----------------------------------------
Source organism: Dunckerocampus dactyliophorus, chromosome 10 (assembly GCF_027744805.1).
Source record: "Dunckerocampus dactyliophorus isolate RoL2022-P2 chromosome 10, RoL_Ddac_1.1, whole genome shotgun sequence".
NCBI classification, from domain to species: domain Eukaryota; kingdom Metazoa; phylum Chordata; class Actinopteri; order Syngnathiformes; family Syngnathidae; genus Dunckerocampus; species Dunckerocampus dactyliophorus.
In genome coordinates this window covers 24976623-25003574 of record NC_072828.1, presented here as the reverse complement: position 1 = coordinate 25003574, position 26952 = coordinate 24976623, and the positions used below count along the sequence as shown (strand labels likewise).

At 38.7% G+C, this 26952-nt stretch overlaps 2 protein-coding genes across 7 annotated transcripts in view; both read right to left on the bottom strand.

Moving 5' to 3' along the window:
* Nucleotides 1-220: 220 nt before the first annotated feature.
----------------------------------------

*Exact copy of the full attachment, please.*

Source organism: Dunckerocampus dactyliophorus, chromosome 10 (assembly GCF_027744805.1).
Source record: "Dunckerocampus dactyliophorus isolate RoL2022-P2 chromosome 10, RoL_Ddac_1.1, whole genome shotgun sequence".
NCBI classification, from domain to species: domain Eukaryota; kingdom Metazoa; phylum Chordata; class Actinopteri; order Syngnathiformes; family Syngnathidae; genus Dunckerocampus; species Dunckerocampus dactyliophorus.
In genome coordinates this window covers 24976623-25003574 of record NC_072828.1, presented here as the reverse complement: position 1 = coordinate 25003574, position 26952 = coordinate 24976623, and the positions used below count along the sequence as shown (strand labels likewise).

At 38.7% G+C, this 26952-nt stretch overlaps 2 protein-coding genes across 7 annotated transcripts in view; both read right to left on the bottom strand.

Moving 5' to 3' along the window:
* Nucleotides 1-220: 220 nt before the first annotated feature.